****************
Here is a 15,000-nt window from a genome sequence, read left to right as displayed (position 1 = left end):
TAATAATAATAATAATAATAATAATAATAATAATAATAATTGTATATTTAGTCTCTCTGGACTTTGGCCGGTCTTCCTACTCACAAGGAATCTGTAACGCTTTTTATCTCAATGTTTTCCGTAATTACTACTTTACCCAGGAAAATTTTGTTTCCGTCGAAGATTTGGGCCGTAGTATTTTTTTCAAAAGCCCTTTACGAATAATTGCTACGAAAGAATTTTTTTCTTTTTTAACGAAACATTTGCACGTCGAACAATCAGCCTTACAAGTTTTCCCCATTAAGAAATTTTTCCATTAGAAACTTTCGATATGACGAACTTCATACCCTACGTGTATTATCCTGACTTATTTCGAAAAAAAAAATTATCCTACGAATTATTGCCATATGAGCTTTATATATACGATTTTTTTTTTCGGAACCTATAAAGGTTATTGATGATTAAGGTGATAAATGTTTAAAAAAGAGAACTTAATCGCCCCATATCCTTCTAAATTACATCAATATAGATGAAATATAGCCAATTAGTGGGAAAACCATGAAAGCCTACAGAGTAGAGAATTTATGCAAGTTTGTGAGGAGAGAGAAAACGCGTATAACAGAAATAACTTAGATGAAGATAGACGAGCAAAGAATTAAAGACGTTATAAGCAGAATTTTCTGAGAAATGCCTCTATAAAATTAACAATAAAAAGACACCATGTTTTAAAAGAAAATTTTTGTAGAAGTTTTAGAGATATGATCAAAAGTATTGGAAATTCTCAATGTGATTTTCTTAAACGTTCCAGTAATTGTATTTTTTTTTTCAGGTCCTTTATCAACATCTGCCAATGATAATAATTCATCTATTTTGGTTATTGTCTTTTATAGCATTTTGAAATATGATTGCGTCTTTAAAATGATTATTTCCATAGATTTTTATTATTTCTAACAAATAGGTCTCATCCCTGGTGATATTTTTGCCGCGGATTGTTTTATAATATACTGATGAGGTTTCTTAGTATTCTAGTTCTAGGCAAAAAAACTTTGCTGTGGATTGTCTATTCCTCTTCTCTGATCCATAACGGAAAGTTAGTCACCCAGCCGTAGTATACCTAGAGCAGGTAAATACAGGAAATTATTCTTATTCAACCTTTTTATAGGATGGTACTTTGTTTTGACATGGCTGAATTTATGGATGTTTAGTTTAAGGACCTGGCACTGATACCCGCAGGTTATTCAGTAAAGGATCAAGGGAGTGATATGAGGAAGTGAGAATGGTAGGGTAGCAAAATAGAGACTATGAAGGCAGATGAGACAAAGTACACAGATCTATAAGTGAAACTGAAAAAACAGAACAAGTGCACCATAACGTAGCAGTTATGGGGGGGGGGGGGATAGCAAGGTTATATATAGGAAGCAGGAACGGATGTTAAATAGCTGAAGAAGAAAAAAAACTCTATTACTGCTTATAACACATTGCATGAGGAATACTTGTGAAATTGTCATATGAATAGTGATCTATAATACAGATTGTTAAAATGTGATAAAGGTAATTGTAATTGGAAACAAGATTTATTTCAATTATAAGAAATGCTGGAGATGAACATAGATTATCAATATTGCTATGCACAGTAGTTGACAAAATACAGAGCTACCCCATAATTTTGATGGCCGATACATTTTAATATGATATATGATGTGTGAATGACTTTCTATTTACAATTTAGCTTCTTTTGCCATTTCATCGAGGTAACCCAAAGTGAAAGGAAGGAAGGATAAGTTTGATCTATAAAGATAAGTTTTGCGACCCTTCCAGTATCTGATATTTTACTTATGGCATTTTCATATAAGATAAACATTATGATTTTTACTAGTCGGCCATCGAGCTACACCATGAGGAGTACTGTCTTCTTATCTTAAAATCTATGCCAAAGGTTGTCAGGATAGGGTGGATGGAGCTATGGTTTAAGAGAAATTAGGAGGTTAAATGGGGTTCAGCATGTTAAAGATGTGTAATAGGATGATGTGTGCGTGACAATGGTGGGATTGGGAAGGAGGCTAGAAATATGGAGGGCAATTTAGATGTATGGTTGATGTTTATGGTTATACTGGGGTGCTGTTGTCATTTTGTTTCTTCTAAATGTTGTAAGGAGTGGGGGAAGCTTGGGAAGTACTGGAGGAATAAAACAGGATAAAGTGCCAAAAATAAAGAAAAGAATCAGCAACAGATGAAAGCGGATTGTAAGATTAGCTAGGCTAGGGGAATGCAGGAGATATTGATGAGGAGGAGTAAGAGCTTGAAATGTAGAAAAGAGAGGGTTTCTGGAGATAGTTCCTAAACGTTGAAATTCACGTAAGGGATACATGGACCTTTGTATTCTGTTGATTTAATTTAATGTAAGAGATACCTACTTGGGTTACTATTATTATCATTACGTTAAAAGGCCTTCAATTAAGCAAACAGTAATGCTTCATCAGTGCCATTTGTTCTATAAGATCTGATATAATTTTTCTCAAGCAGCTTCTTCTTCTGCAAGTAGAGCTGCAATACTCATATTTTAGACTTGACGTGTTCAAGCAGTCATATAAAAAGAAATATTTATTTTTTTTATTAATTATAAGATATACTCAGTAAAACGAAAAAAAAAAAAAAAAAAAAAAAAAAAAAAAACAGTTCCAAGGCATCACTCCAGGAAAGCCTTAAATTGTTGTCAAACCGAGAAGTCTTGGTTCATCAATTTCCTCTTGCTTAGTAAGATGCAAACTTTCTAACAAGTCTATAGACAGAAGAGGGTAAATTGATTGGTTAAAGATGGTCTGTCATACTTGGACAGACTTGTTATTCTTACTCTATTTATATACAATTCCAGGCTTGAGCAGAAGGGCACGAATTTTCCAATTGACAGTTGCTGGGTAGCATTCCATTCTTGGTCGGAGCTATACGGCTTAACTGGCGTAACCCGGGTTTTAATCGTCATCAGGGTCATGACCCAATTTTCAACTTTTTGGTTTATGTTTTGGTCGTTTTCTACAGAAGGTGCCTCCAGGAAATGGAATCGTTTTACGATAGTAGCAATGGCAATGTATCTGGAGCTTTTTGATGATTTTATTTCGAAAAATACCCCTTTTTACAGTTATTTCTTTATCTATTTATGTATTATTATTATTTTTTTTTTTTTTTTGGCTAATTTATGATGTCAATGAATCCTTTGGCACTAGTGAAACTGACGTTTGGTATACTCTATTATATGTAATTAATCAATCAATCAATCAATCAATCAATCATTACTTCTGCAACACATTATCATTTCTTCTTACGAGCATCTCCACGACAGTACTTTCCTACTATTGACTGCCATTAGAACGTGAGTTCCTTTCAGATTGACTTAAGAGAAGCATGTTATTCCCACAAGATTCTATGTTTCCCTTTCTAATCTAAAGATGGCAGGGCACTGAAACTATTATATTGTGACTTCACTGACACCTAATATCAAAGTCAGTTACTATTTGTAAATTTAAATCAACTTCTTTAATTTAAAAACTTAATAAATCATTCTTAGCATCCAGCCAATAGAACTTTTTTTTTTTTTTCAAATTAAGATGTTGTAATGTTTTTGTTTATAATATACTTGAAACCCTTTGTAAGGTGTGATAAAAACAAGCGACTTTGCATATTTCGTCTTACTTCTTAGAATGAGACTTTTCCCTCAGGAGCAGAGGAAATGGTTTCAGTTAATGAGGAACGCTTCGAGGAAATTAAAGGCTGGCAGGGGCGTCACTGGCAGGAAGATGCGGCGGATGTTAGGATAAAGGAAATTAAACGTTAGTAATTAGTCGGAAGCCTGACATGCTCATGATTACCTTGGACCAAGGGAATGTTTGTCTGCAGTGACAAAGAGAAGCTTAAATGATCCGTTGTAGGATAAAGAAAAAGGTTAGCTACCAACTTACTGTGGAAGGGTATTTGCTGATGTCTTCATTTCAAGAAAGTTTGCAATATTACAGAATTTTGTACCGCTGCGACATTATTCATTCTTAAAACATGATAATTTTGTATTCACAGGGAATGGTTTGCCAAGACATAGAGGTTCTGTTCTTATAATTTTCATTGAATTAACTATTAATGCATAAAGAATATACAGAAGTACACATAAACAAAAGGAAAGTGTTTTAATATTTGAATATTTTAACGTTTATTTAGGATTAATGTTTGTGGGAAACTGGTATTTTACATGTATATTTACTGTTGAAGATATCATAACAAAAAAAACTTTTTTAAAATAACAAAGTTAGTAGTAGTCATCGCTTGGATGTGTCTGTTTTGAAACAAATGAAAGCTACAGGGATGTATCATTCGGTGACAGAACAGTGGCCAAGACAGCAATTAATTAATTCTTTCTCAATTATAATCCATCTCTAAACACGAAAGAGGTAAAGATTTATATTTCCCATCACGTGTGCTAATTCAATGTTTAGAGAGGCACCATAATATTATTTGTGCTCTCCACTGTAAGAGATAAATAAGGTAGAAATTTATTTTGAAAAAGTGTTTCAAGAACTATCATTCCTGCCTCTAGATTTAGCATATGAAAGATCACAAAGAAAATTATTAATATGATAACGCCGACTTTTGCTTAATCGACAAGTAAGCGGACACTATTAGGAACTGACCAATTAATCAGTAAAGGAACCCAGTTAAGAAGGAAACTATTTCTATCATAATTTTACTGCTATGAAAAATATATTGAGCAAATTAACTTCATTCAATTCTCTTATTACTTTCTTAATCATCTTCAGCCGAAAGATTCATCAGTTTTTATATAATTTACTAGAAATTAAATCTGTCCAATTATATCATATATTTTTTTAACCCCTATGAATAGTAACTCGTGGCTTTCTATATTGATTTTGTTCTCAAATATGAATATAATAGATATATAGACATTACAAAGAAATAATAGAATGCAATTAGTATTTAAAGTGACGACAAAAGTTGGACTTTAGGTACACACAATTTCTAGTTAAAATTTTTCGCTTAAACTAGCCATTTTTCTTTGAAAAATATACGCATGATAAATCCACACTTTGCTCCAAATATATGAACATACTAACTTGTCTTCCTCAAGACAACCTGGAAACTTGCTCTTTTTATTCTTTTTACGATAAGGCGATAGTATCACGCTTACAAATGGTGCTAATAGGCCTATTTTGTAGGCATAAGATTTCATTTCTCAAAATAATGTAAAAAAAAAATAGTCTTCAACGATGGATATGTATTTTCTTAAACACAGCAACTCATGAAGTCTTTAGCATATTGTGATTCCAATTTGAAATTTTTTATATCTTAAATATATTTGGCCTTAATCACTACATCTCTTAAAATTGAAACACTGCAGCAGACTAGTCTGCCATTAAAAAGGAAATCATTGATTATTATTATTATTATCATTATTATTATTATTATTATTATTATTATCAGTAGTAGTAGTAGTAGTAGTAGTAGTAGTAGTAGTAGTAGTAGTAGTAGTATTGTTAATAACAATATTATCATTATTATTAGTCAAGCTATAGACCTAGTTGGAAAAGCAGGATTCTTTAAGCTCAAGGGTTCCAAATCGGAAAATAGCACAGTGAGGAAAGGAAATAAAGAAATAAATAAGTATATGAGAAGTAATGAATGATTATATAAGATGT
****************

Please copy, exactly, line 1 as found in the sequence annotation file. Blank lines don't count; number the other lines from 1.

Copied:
Here is a 15,000-nt window from a genome sequence, read left to right as displayed (position 1 = left end):